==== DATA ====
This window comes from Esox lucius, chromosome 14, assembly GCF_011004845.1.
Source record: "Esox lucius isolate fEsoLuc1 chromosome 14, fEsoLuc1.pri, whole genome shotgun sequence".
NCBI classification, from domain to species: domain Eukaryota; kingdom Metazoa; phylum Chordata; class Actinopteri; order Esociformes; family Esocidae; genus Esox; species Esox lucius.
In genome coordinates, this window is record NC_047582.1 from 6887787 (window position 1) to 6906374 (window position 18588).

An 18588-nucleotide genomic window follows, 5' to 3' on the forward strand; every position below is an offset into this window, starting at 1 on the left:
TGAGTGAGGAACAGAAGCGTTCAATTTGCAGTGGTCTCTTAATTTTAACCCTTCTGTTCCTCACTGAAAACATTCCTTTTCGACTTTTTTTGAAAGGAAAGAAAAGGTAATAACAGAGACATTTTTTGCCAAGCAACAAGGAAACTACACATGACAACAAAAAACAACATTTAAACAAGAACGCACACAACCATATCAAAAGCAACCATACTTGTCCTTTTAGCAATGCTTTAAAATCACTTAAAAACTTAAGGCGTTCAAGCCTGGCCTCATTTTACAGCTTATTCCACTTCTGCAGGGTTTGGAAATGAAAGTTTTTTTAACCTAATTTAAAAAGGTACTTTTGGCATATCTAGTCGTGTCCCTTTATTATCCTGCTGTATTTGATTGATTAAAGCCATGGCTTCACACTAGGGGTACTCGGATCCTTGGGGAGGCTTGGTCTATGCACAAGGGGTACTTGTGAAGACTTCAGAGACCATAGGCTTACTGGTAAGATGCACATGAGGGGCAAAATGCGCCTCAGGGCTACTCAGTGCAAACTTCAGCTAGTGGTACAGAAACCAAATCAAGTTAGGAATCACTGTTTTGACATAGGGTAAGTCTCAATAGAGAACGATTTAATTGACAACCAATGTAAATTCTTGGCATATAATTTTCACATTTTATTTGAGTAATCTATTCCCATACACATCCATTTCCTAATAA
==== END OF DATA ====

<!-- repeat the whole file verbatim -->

This window comes from Esox lucius, chromosome 14, assembly GCF_011004845.1.
Source record: "Esox lucius isolate fEsoLuc1 chromosome 14, fEsoLuc1.pri, whole genome shotgun sequence".
NCBI classification, from domain to species: domain Eukaryota; kingdom Metazoa; phylum Chordata; class Actinopteri; order Esociformes; family Esocidae; genus Esox; species Esox lucius.
In genome coordinates, this window is record NC_047582.1 from 6887787 (window position 1) to 6906374 (window position 18588).

An 18588-nucleotide genomic window follows, 5' to 3' on the forward strand; every position below is an offset into this window, starting at 1 on the left:
TGAGTGAGGAACAGAAGCGTTCAATTTGCAGTGGTCTCTTAATTTTAACCCTTCTGTTCCTCACTGAAAACATTCCTTTTCGACTTTTTTTGAAAGGAAAGAAAAGGTAATAACAGAGACATTTTTTGCCAAGCAACAAGGAAACTACACATGACAACAAAAAACAACATTTAAACAAGAACGCACACAACCATATCAAAAGCAACCATACTTGTCCTTTTAGCAATGCTTTAAAATCACTTAAAAACTTAAGGCGTTCAAGCCTGGCCTCATTTTACAGCTTATTCCACTTCTGCAGGGTTTGGAAATGAAAGTTTTTTTAACCTAATTTAAAAAGGTACTTTTGGCATATCTAGTCGTGTCCCTTTATTATCCTGCTGTATTTGATTGATTAAAGCCATGGCTTCACACTAGGGGTACTCGGATCCTTGGGGAGGCTTGGTCTATGCACAAGGGGTACTTGTGAAGACTTCAGAGACCATAGGCTTACTGGTAAGATGCACATGAGGGGCAAAATGCGCCTCAGGGCTACTCAGTGCAAACTTCAGCTAGTGGTACAGAAACCAAATCAAGTTAGGAATCACTGTTTTGACATAGGGTAAGTCTCAATAGAGAACGATTTAATTGACAACCAATGTAAATTCTTGGCATATAATTTTCACATTTTATTTGAGTAATCTATTCCCATACACATCCATTTCCTAATAA